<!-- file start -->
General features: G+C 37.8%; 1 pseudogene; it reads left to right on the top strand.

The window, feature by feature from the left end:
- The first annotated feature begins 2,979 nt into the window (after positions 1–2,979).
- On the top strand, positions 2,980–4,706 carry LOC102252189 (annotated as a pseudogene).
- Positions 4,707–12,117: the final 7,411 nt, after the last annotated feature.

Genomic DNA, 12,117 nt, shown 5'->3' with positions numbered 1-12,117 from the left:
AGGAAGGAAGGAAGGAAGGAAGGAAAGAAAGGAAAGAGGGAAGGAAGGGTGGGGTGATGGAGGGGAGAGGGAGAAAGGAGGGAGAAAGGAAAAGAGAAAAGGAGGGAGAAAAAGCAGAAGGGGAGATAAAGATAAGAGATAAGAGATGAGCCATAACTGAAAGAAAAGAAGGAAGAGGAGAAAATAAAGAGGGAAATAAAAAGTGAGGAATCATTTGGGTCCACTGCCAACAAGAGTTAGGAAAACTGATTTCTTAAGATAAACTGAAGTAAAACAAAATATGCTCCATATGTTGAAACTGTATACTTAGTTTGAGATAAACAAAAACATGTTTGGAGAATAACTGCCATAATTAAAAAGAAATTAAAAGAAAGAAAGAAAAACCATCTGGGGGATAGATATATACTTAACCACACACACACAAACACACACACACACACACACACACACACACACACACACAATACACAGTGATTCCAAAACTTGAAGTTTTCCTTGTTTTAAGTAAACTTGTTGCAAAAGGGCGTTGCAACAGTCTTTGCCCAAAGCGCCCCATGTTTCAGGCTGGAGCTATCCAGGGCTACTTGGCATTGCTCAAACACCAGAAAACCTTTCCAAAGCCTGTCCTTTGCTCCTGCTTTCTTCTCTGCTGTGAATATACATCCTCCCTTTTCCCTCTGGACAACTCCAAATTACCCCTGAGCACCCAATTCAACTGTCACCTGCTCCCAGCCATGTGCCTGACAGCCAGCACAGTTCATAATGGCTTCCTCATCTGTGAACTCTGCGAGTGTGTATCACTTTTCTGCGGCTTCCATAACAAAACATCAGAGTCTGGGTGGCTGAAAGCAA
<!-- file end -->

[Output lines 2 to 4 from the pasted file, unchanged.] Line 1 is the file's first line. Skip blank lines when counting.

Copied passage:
The window, feature by feature from the left end:
- The first annotated feature begins 2,979 nt into the window (after positions 1–2,979).
- On the top strand, positions 2,980–4,706 carry LOC102252189 (annotated as a pseudogene).